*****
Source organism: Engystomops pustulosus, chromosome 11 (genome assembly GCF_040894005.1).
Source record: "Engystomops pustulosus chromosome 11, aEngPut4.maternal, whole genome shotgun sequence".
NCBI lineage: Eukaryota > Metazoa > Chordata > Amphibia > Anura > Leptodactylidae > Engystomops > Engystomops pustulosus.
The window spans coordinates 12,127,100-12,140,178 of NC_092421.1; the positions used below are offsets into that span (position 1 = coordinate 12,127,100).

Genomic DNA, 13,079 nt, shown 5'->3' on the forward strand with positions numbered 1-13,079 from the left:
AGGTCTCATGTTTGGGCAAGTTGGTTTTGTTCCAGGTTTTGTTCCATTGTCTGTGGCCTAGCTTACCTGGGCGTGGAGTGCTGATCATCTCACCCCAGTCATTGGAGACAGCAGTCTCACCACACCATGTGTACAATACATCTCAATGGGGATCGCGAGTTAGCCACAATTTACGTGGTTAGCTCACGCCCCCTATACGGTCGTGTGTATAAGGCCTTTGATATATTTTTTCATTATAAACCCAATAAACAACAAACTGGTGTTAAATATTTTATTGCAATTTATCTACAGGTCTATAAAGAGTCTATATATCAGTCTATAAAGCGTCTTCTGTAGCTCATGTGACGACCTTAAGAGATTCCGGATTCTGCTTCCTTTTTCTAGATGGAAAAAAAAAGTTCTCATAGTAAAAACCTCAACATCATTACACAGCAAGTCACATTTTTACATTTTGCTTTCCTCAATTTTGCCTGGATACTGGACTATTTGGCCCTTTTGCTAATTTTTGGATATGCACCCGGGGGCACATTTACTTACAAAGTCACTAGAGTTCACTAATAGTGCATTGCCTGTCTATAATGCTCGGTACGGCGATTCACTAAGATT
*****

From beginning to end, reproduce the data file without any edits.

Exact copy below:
Source organism: Engystomops pustulosus, chromosome 11 (genome assembly GCF_040894005.1).
Source record: "Engystomops pustulosus chromosome 11, aEngPut4.maternal, whole genome shotgun sequence".
NCBI lineage: Eukaryota > Metazoa > Chordata > Amphibia > Anura > Leptodactylidae > Engystomops > Engystomops pustulosus.
The window spans coordinates 12,127,100-12,140,178 of NC_092421.1; the positions used below are offsets into that span (position 1 = coordinate 12,127,100).

Genomic DNA, 13,079 nt, shown 5'->3' on the forward strand with positions numbered 1-13,079 from the left:
AGGTCTCATGTTTGGGCAAGTTGGTTTTGTTCCAGGTTTTGTTCCATTGTCTGTGGCCTAGCTTACCTGGGCGTGGAGTGCTGATCATCTCACCCCAGTCATTGGAGACAGCAGTCTCACCACACCATGTGTACAATACATCTCAATGGGGATCGCGAGTTAGCCACAATTTACGTGGTTAGCTCACGCCCCCTATACGGTCGTGTGTATAAGGCCTTTGATATATTTTTTCATTATAAACCCAATAAACAACAAACTGGTGTTAAATATTTTATTGCAATTTATCTACAGGTCTATAAAGAGTCTATATATCAGTCTATAAAGCGTCTTCTGTAGCTCATGTGACGACCTTAAGAGATTCCGGATTCTGCTTCCTTTTTCTAGATGGAAAAAAAAAGTTCTCATAGTAAAAACCTCAACATCATTACACAGCAAGTCACATTTTTACATTTTGCTTTCCTCAATTTTGCCTGGATACTGGACTATTTGGCCCTTTTGCTAATTTTTGGATATGCACCCGGGGGCACATTTACTTACAAAGTCACTAGAGTTCACTAATAGTGCATTGCCTGTCTATAATGCTCGGTACGGCGATTCACTAAGATT